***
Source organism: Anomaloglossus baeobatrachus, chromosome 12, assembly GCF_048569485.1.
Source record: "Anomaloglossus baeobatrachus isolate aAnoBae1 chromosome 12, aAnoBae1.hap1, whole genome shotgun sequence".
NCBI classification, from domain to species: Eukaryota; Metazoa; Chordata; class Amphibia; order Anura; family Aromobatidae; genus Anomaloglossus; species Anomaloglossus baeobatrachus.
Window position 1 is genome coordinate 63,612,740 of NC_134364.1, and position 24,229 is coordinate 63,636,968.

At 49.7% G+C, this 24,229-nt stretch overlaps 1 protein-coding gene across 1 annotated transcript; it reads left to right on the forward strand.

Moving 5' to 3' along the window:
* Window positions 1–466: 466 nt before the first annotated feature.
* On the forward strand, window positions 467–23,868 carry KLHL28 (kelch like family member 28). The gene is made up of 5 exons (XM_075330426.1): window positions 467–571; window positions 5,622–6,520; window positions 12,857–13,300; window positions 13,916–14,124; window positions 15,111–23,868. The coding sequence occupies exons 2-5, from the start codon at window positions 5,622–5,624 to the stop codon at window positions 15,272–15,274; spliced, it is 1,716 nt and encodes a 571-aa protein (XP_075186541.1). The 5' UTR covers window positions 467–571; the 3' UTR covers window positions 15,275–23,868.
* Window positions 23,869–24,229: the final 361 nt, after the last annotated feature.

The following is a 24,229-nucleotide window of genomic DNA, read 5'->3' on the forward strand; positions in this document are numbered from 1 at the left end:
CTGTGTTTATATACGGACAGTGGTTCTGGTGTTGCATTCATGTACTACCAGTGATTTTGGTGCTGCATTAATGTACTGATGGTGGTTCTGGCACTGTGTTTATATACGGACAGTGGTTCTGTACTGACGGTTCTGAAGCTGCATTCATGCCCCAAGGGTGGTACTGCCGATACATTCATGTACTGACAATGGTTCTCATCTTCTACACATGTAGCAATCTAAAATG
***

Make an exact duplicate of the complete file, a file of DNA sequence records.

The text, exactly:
Source organism: Anomaloglossus baeobatrachus, chromosome 12, assembly GCF_048569485.1.
Source record: "Anomaloglossus baeobatrachus isolate aAnoBae1 chromosome 12, aAnoBae1.hap1, whole genome shotgun sequence".
NCBI classification, from domain to species: Eukaryota; Metazoa; Chordata; class Amphibia; order Anura; family Aromobatidae; genus Anomaloglossus; species Anomaloglossus baeobatrachus.
Window position 1 is genome coordinate 63,612,740 of NC_134364.1, and position 24,229 is coordinate 63,636,968.

At 49.7% G+C, this 24,229-nt stretch overlaps 1 protein-coding gene across 1 annotated transcript; it reads left to right on the forward strand.

Moving 5' to 3' along the window:
* Window positions 1–466: 466 nt before the first annotated feature.
* On the forward strand, window positions 467–23,868 carry KLHL28 (kelch like family member 28). The gene is made up of 5 exons (XM_075330426.1): window positions 467–571; window positions 5,622–6,520; window positions 12,857–13,300; window positions 13,916–14,124; window positions 15,111–23,868. The coding sequence occupies exons 2-5, from the start codon at window positions 5,622–5,624 to the stop codon at window positions 15,272–15,274; spliced, it is 1,716 nt and encodes a 571-aa protein (XP_075186541.1). The 5' UTR covers window positions 467–571; the 3' UTR covers window positions 15,275–23,868.
* Window positions 23,869–24,229: the final 361 nt, after the last annotated feature.

The following is a 24,229-nucleotide window of genomic DNA, read 5'->3' on the forward strand; positions in this document are numbered from 1 at the left end:
CTGTGTTTATATACGGACAGTGGTTCTGGTGTTGCATTCATGTACTACCAGTGATTTTGGTGCTGCATTAATGTACTGATGGTGGTTCTGGCACTGTGTTTATATACGGACAGTGGTTCTGTACTGACGGTTCTGAAGCTGCATTCATGCCCCAAGGGTGGTACTGCCGATACATTCATGTACTGACAATGGTTCTCATCTTCTACACATGTAGCAATCTAAAATG